Traance is full of surprises. The last time I saw him perform, I was impressed, so I was excited to see what he had to offer with this 17 track release.
Traance – Raps From The Alley (Soundcloud/Mediafire)
Traance is full of surprises. The last time I saw him perform, I was impressed, so I was excited to see what he had to offer with this 17 track release. Now the intro with its Ric Flair banter and all seemed to be more about mixing together some cool shit than leading you into the project, which is why I guess track 2, “The Genesis,” is a short track with more of an introductory feel. Most of this project, production-wise, has an old school soulful feel to it; there are no “turn up tracks.” Lyrically, Traance does his thing. On tracks like “Feel Me” and “Prehistoric,” you find him sounding organic, homegrown; whereas tracks like “Its Pimpin Pimpin” and “Drop Jewels” do have him reaching a bit. Still though, this is some mellow, young guy hip hop stuff. Some tracks were too long, some too short, and there are some arrangement issues… I get the feeling that Traance is still figuring both himself and style out. This is, however, definitely a decent start from someone who respects the art, and respects the craft. I’m interested to see what is next. If he is as hungry and enthusiastic as he sounds, he’s already plotting on it.
Legend: it’s a tricky word. I’ve been called a legend before. Do I think I am one? That’s up to you to decide; I really don’t care either way, though I appreciate any kind words you have for me. Bigal though, he says he is a Young Legend. Do I agree? No–not at this moment. Now before you get all “There go Black, hating on someone, blah blah…” I’m gonna tell you now: Bigal Harrison is a good guy. I respect him as a man, as he has always been respectful to me. This though, left me confused. See, I first came across Bigal’s music from his track “Street Fighter,” on which he sounds like a COMPLETELY different person. Who is this low voiced, Kendrick + 50 Cent guy all over this project? Why is it that he feels the need to use the word fuck, then the N-word 4 syllables or words later, dumbing down his skill and overall message perpetually? The Bigal I know is a champion. An incredible athlete. Not some guy who goes on and on about the same ol’ drivel of “short wanna fugghh,” “let’s turn ugghh naggugghh, po up.” I can’t lie, I was disappointed. I guess because I was expecting the young spitter I heard on “Street Fighter,” not this guy who’s vocals have an effect on the low end creating an airy space with every breath he heaves. Bigal still undeniably has rhymes though, and he executes… and is executed by his brother Goldin Harrison, who flexes on “We Major.” Goldin’s vocals are crystal clear, making whatever they did to Bigal’s voice that much more noticeable. Also Bigal, as a young legend, you expect to be seen amongst the legends. Legends who are not part of the Wu Tang Clan do not say “Wu Tang nigga, Wu Tang nigga” in their songs. There are rules to this. I’ll be honest, I will never listen to this again, but I will listen to you again, because I know you can do and are better than this. And honestly, the next challenge is what drives a legend, not the last success… or failure.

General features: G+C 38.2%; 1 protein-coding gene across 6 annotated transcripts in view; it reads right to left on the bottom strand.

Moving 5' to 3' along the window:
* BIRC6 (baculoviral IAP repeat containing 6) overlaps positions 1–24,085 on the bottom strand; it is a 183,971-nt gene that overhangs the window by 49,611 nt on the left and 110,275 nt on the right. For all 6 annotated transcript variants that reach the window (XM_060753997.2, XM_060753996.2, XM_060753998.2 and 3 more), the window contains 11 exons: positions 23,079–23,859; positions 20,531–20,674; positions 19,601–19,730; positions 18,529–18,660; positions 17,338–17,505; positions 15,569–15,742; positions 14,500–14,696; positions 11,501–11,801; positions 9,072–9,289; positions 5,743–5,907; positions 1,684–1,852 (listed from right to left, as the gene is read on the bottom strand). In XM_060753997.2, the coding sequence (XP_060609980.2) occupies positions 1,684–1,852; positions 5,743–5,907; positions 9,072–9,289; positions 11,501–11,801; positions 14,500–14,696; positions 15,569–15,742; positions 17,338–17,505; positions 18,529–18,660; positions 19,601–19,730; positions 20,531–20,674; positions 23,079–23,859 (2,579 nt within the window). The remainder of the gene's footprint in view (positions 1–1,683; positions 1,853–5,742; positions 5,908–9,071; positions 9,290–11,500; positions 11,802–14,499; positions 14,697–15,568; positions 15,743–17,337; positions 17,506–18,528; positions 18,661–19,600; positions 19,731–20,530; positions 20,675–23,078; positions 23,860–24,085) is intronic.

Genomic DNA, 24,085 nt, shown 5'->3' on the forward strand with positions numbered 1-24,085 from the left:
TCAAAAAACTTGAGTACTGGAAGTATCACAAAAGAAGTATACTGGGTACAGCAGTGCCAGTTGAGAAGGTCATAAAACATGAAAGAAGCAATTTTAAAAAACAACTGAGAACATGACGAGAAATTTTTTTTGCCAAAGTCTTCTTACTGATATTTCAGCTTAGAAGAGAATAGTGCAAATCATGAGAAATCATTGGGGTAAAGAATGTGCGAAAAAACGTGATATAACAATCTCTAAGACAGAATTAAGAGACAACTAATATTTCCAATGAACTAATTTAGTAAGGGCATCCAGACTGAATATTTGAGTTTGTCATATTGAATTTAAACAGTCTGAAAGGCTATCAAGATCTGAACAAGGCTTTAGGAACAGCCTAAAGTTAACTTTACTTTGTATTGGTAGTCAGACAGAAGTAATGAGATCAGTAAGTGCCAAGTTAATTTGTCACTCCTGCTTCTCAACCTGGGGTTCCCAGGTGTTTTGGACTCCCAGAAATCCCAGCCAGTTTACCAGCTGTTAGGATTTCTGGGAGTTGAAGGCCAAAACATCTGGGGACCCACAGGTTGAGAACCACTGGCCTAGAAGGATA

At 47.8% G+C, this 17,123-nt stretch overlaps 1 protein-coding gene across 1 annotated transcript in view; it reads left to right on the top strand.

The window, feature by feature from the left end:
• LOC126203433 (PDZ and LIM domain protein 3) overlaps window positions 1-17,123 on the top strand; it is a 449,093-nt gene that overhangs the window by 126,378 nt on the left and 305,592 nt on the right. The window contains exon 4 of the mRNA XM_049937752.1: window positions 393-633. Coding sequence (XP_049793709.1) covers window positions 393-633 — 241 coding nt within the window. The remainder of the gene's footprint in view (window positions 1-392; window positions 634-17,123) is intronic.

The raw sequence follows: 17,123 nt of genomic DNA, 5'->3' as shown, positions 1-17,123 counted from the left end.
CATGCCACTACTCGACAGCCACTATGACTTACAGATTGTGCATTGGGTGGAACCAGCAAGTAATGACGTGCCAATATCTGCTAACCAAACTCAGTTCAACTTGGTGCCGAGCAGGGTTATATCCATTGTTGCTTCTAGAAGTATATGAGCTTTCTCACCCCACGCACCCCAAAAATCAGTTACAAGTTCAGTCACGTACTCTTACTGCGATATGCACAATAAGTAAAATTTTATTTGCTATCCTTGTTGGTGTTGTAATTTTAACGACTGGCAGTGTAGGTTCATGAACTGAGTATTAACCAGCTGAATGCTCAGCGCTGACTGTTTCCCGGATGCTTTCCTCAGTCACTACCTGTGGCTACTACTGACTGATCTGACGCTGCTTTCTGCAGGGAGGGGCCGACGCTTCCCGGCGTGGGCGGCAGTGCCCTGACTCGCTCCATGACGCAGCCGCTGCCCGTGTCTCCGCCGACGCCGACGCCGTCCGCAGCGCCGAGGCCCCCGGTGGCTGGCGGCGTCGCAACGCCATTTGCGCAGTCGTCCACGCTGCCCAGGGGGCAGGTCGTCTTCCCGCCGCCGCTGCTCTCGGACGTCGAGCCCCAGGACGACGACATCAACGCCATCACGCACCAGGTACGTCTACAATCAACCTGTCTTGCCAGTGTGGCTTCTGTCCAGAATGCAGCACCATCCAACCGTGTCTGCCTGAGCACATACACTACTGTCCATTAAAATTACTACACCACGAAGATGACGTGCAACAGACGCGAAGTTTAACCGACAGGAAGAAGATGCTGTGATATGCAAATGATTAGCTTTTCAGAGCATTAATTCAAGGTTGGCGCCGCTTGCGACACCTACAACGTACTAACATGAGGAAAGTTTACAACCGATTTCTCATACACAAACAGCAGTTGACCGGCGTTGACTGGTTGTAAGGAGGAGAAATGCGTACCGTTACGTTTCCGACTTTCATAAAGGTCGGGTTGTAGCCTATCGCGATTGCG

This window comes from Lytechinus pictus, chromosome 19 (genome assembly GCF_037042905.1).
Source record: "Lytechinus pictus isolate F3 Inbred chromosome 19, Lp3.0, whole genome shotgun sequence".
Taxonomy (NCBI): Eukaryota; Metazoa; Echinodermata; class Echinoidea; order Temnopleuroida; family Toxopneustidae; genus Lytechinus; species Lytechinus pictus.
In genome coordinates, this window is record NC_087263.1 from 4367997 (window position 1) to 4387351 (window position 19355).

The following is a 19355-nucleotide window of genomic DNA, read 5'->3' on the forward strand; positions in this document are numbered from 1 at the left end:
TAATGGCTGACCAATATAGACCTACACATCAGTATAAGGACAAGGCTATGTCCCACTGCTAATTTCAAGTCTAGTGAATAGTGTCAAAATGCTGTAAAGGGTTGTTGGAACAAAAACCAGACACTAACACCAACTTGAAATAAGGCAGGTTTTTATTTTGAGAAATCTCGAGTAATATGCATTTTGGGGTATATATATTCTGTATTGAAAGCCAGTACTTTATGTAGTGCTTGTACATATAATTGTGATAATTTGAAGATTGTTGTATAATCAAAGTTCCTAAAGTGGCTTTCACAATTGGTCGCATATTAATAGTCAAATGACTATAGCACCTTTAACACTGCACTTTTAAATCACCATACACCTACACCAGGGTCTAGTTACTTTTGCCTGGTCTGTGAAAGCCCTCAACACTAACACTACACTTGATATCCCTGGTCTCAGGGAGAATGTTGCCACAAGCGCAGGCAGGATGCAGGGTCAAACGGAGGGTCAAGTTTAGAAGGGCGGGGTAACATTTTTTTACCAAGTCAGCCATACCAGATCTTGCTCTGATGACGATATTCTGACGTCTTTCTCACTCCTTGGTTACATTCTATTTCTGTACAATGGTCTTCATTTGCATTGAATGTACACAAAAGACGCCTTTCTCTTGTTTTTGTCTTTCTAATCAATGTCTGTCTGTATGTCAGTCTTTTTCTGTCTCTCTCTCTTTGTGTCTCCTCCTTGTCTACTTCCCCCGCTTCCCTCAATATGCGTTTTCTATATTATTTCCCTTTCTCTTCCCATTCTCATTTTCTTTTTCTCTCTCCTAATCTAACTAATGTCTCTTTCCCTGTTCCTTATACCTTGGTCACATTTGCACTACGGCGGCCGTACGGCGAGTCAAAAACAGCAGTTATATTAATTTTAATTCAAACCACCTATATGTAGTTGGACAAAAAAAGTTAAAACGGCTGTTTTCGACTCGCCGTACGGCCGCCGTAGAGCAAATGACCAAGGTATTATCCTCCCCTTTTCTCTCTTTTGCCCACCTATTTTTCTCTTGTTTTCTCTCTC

Known as the hardest-working man in RVA hip hop, Black Liquid hosts two local radio shows–Thursday nights 11pm-1am on WDCE 90.1 FM, and Saturday nights (aka Sunday mornings) 1am-3am on WRIR 97.3 FM–organizes the bi-monthly Face Melt Fridays at Strange Matter (next one is scheduled for September 26), and teaches creative writing to 7th and 8th graders at Sabot at Stony Point School. He’s also a prolific emcee, having released nearly two dozen mixtapes either as a solo artist or with his compatriots in The New Juice Crew over the past several years. Download his music at NoiseTrade, and keep an eye out for his new album, coming this fall.